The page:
Tuesday, August 23, 2011
The Great Chocolate Milk Compromise
Here are my biggest issues with the school lunches:
1) A few too many convenience foods – frozen pizza, chicken nuggets, corn dogs, etc.
2) Too few fresh fruit and veggie options.
3) The fact that I have no idea of the ingredients, calorie and nutrient content of those foods.
Therefore, I am taking more control of my child’s diet by sending my food choices to school with her. They are usually full of fresh fruits and veggies, varying proteins, a light serving of grains, and water to drink. To date, she has been very happy with what I have been sending, and she has created her own menu list so she can request the different combinations. (Look for these lunches on this blog and on my Facebook page.)
HOWEVER, I am not a stalwart food mom all of the time, and I am open to compromise. So I told her she could pick one day a week to eat the school’s lunch. Since the school system has changed to a consistent weekly menu throughout the semester, she has decided that Thursday is her day. She will be eating chicken nuggets, a whole-grain roll, applesauce and (pain) chocolate milk. They do offer mashed potatoes and asparagus (canned), but she is not a fan of either. I can’t say that I blame her on the asparagus. Since she eats green veggies such as spinach, broccoli and fresh asparagus on a regular basis, I feel she can go without a veggie this one meal. We’ll make up for it at dinner.
After I started writing this blog, originally titled “Improving the School Lunch,” I decided to think about chocolate milk a little more. The average calorie content of an 8 oz. chocolate milk carton served at school is about 160. The average 12 oz. non-diet soda has about 155 calories. If those are my choices, I’ll gladly suggest the chocolate milk, for it actually has some good nutritional qualities: protein, vitamin A, vitamin D, calcium, energy-inducing fat and carbs, and a number of other vitamins and minerals. The difference in calories between the chocolate milk and the plain milk we drink at home is about one Dove dark chocolate, which I would have let her eat after dinner anyway.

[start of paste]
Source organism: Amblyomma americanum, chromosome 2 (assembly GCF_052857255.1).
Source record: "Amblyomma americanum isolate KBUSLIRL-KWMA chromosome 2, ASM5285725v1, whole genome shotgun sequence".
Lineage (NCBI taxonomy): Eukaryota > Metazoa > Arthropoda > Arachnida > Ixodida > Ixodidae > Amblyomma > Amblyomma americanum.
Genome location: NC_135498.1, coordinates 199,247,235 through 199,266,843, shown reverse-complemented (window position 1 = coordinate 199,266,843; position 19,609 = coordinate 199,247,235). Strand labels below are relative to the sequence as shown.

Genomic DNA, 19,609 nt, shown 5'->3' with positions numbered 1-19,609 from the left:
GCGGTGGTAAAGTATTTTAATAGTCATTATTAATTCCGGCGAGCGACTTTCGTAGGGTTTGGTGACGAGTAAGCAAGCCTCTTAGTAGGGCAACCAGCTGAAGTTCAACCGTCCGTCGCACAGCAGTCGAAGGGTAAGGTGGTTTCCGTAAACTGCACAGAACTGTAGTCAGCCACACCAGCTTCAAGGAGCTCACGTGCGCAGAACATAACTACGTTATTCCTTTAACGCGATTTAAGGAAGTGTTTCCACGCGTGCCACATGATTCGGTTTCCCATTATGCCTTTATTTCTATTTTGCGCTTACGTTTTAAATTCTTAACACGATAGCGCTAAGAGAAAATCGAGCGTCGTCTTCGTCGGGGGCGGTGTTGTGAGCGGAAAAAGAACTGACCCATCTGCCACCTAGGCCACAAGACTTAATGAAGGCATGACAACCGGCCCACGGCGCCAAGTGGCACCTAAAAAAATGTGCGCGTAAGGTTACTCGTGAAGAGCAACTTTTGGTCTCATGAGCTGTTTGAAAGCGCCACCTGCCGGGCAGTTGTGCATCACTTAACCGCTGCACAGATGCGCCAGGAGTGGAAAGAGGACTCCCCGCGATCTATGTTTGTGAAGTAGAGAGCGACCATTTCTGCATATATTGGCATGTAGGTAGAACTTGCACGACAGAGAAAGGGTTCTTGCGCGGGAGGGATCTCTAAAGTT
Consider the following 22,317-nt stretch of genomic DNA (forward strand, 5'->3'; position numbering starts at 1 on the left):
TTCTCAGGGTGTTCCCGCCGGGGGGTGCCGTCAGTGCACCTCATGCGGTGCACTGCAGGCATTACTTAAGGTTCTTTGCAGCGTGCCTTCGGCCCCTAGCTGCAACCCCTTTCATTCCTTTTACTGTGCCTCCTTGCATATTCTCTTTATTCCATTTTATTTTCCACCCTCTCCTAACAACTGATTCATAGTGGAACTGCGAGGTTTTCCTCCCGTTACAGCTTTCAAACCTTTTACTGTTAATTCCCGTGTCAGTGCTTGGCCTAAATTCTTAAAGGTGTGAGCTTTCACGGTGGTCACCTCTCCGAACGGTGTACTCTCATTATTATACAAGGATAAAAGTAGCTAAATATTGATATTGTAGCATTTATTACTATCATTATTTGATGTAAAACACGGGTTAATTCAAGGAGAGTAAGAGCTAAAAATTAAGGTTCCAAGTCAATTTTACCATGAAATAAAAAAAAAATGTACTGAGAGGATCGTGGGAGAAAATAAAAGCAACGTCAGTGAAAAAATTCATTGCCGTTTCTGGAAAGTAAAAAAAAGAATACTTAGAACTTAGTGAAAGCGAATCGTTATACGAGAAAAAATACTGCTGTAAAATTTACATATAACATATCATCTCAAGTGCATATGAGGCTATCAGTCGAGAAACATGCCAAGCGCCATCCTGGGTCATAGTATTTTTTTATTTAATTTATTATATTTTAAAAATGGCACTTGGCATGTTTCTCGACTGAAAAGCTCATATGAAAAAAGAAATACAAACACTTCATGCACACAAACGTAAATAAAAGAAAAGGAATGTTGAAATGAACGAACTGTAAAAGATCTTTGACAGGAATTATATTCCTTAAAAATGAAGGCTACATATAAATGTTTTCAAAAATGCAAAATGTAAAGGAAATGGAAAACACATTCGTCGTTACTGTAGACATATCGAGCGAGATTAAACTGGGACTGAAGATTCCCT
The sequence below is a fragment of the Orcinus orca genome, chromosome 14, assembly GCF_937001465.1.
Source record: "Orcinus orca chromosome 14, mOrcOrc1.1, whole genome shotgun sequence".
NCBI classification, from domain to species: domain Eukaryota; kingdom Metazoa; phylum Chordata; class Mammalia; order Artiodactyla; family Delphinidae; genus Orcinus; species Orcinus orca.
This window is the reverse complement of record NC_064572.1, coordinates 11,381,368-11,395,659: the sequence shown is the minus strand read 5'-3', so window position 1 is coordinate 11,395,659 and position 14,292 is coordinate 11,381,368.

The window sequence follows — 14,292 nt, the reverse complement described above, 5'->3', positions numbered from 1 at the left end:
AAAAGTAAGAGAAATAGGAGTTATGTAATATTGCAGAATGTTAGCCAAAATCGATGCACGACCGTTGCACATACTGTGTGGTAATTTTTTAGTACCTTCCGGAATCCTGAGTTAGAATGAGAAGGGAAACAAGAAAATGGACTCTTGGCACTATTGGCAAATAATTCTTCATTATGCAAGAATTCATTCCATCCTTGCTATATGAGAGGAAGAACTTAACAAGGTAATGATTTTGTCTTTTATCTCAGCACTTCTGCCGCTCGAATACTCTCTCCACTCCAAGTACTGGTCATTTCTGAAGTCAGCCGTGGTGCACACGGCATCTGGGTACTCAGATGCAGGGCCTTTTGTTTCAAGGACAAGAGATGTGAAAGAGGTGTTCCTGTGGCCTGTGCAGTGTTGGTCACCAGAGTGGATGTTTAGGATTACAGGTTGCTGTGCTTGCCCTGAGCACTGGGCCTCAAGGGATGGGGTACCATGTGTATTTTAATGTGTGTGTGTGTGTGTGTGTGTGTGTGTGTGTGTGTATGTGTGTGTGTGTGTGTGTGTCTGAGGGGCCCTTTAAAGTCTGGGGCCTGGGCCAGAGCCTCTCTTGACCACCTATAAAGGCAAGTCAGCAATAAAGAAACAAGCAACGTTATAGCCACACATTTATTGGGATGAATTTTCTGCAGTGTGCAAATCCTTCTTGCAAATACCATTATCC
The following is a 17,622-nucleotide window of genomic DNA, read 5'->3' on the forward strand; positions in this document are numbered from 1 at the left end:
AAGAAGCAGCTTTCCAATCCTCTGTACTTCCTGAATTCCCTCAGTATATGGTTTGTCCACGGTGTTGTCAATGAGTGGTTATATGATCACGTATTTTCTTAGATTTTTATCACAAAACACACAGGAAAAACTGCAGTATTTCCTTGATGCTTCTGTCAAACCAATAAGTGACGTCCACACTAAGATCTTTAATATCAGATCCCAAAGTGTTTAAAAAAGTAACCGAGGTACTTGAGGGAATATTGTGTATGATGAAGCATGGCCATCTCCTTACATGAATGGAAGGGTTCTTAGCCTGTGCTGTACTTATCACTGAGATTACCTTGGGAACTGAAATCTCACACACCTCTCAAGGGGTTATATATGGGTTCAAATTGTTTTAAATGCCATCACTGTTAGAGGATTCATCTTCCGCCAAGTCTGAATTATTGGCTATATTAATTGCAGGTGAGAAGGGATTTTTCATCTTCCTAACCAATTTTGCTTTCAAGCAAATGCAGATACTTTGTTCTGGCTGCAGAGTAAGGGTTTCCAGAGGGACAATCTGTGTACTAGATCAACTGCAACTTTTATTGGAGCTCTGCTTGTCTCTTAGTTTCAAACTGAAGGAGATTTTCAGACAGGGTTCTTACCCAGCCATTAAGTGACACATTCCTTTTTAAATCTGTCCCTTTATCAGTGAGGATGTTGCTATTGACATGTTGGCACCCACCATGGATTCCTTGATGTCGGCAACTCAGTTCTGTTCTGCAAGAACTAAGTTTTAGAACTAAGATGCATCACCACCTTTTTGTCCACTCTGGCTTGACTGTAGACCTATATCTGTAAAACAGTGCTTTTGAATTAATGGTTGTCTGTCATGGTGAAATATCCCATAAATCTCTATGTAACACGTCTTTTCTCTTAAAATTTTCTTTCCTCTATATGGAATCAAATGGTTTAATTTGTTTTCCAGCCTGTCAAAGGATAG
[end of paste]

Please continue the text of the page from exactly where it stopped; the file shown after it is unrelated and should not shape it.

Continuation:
Jamie Oliver makes a very compelling argument against chocolate milk – filling the school bus with the sugar a child consumes in a school year if drinking only flavored milk – but I fear many kids are getting much more sugar from candy, cookies, toaster breakfast foods, cereals, and sodas. While chocolate milk may not be the best choice, there are much worse things for our kids to consume in my mind, and I am glad I decided to take a more critical look. (Have you thought about how much sugar your child consumes in an average week and the foods that sugar comes from?) Thinking about parents who may not be able to send lunch to school with their kids, I am fine with schools continuing to serve flavored milk as it may be one of the more nutritious things they have all day. But could they maybe work with the stevia folks to reduce the sugar? Just a suggestion.
Miss E won’t be drinking chocolate milk every school day, but I won’t feel guilty about our compromise for 36 days out of the year. I think this agreement has actually made her more excited about making her own good food choices.
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